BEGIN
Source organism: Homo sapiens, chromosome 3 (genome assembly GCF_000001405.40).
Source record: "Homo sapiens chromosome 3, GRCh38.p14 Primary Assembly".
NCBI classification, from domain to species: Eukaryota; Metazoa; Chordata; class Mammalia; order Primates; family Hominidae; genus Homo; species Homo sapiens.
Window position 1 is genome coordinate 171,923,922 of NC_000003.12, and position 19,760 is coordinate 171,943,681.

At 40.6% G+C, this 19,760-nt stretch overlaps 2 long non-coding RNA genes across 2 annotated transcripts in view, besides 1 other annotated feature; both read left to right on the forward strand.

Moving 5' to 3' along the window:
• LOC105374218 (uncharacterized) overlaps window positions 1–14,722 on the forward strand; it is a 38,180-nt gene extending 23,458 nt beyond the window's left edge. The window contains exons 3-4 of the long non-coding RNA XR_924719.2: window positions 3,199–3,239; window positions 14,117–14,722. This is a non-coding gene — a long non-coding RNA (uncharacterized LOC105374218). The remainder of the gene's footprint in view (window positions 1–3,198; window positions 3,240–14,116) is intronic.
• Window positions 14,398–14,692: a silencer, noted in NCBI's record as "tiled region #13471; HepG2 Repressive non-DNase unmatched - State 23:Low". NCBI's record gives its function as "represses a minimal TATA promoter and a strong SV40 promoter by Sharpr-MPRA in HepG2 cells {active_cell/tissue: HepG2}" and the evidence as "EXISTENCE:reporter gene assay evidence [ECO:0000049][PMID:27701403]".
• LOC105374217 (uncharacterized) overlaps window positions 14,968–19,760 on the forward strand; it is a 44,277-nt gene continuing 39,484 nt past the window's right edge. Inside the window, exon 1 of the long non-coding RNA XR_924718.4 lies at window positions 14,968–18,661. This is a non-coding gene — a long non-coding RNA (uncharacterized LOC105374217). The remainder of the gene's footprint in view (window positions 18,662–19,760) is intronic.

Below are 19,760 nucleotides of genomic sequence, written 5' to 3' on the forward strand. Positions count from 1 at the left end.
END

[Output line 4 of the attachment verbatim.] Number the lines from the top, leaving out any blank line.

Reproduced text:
Window position 1 is genome coordinate 171,923,922 of NC_000003.12, and position 19,760 is coordinate 171,943,681.